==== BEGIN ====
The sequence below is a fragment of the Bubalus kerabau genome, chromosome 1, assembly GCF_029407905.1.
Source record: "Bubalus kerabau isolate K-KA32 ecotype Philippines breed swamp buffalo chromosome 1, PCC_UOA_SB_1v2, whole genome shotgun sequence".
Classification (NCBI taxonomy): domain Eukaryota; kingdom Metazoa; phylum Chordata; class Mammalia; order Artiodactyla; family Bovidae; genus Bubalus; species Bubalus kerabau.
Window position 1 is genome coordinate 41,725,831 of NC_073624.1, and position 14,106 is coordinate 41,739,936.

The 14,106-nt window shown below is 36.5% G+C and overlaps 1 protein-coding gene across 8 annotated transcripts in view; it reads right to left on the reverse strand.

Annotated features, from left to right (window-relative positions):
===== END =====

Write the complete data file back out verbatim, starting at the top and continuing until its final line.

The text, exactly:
The sequence below is a fragment of the Bubalus kerabau genome, chromosome 1, assembly GCF_029407905.1.
Source record: "Bubalus kerabau isolate K-KA32 ecotype Philippines breed swamp buffalo chromosome 1, PCC_UOA_SB_1v2, whole genome shotgun sequence".
Classification (NCBI taxonomy): domain Eukaryota; kingdom Metazoa; phylum Chordata; class Mammalia; order Artiodactyla; family Bovidae; genus Bubalus; species Bubalus kerabau.
Window position 1 is genome coordinate 41,725,831 of NC_073624.1, and position 14,106 is coordinate 41,739,936.

The 14,106-nt window shown below is 36.5% G+C and overlaps 1 protein-coding gene across 8 annotated transcripts in view; it reads right to left on the reverse strand.

Annotated features, from left to right (window-relative positions):